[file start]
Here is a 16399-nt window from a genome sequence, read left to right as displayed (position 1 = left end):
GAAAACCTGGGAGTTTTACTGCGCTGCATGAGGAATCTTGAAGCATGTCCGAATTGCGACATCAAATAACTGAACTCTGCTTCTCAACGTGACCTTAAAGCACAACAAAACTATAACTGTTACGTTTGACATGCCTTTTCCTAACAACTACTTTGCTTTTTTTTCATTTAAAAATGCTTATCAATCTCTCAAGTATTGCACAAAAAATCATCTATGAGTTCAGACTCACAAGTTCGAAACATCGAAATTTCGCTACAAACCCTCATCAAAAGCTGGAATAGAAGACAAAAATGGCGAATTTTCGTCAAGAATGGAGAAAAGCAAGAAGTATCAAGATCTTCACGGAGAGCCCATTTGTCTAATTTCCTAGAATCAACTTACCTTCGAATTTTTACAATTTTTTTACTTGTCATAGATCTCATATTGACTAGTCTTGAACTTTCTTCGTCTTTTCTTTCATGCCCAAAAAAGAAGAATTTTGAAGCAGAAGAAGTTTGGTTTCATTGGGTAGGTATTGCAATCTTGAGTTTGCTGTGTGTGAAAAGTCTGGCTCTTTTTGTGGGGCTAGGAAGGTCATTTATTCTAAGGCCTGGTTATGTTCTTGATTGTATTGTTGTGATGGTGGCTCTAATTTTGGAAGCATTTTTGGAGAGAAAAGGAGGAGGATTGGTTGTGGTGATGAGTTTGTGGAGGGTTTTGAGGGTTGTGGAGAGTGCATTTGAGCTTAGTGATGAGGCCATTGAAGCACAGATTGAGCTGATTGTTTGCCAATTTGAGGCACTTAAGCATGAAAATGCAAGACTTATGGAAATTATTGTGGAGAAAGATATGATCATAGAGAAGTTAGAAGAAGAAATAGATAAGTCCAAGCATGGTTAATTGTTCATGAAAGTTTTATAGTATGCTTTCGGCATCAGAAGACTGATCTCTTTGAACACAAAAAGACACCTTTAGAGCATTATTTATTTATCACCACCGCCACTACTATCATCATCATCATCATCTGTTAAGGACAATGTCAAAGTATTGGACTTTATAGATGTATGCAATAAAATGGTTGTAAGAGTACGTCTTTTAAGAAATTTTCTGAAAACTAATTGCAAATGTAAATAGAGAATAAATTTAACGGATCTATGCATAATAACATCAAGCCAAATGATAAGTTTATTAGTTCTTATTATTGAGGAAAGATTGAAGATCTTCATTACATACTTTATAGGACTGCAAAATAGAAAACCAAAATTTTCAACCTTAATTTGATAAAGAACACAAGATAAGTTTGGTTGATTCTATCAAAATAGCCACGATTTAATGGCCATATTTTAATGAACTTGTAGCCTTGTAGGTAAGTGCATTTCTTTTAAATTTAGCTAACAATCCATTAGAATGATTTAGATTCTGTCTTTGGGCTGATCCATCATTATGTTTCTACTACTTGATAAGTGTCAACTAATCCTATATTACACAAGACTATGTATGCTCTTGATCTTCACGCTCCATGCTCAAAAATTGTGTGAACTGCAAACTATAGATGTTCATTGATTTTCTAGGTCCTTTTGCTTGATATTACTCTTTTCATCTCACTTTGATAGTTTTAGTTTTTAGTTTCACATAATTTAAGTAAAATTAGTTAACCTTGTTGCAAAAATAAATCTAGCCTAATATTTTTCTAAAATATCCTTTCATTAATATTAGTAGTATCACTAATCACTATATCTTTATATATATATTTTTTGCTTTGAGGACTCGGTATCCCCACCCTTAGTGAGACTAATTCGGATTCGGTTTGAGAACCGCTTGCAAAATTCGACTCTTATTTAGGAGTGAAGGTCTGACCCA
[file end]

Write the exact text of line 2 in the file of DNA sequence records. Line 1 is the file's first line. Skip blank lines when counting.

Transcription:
GAAAACCTGGGAGTTTTACTGCGCTGCATGAGGAATCTTGAAGCATGTCCGAATTGCGACATCAAATAACTGAACTCTGCTTCTCAACGTGACCTTAAAGCACAACAAAACTATAACTGTTACGTTTGACATGCCTTTTCCTAACAACTACTTTGCTTTTTTTTCATTTAAAAATGCTTATCAATCTCTCAAGTATTGCACAAAAAATCATCTATGAGTTCAGACTCACAAGTTCGAAACATCGAAATTTCGCTACAAACCCTCATCAAAAGCTGGAATAGAAGACAAAAATGGCGAATTTTCGTCAAGAATGGAGAAAAGCAAGAAGTATCAAGATCTTCACGGAGAGCCCATTTGTCTAATTTCCTAGAATCAACTTACCTTCGAATTTTTACAATTTTTTTACTTGTCATAGATCTCATATTGACTAGTCTTGAACTTTCTTCGTCTTTTCTTTCATGCCCAAAAAAGAAGAATTTTGAAGCAGAAGAAGTTTGGTTTCATTGGGTAGGTATTGCAATCTTGAGTTTGCTGTGTGTGAAAAGTCTGGCTCTTTTTGTGGGGCTAGGAAGGTCATTTATTCTAAGGCCTGGTTATGTTCTTGATTGTATTGTTGTGATGGTGGCTCTAATTTTGGAAGCATTTTTGGAGAGAAAAGGAGGAGGATTGGTTGTGGTGATGAGTTTGTGGAGGGTTTTGAGGGTTGTGGAGAGTGCATTTGAGCTTAGTGATGAGGCCATTGAAGCACAGATTGAGCTGATTGTTTGCCAATTTGAGGCACTTAAGCATGAAAATGCAAGACTTATGGAAATTATTGTGGAGAAAGATATGATCATAGAGAAGTTAGAAGAAGAAATAGATAAGTCCAAGCATGGTTAATTGTTCATGAAAGTTTTATAGTATGCTTTCGGCATCAGAAGACTGATCTCTTTGAACACAAAAAGACACCTTTAGAGCATTATTTATTTATCACCACCGCCACTACTATCATCATCATCATCATCTGTTAAGGACAATGTCAAAGTATTGGACTTTATAGATGTATGCAATAAAATGGTTGTAAGAGTACGTCTTTTAAGAAATTTTCTGAAAACTAATTGCAAATGTAAATAGAGAATAAATTTAACGGATCTATGCATAATAACATCAAGCCAAATGATAAGTTTATTAGTTCTTATTATTGAGGAAAGATTGAAGATCTTCATTACATACTTTATAGGACTGCAAAATAGAAAACCAAAATTTTCAACCTTAATTTGATAAAGAACACAAGATAAGTTTGGTTGATTCTATCAAAATAGCCACGATTTAATGGCCATATTTTAATGAACTTGTAGCCTTGTAGGTAAGTGCATTTCTTTTAAATTTAGCTAACAATCCATTAGAATGATTTAGATTCTGTCTTTGGGCTGATCCATCATTATGTTTCTACTACTTGATAAGTGTCAACTAATCCTATATTACACAAGACTATGTATGCTCTTGATCTTCACGCTCCATGCTCAAAAATTGTGTGAACTGCAAACTATAGATGTTCATTGATTTTCTAGGTCCTTTTGCTTGATATTACTCTTTTCATCTCACTTTGATAGTTTTAGTTTTTAGTTTCACATAATTTAAGTAAAATTAGTTAACCTTGTTGCAAAAATAAATCTAGCCTAATATTTTTCTAAAATATCCTTTCATTAATATTAGTAGTATCACTAATCACTATATCTTTATATATATATTTTTTGCTTTGAGGACTCGGTATCCCCACCCTTAGTGAGACTAATTCGGATTCGGTTTGAGAACCGCTTGCAAAATTCGACTCTTATTTAGGAGTGAAGGTCTGACCCA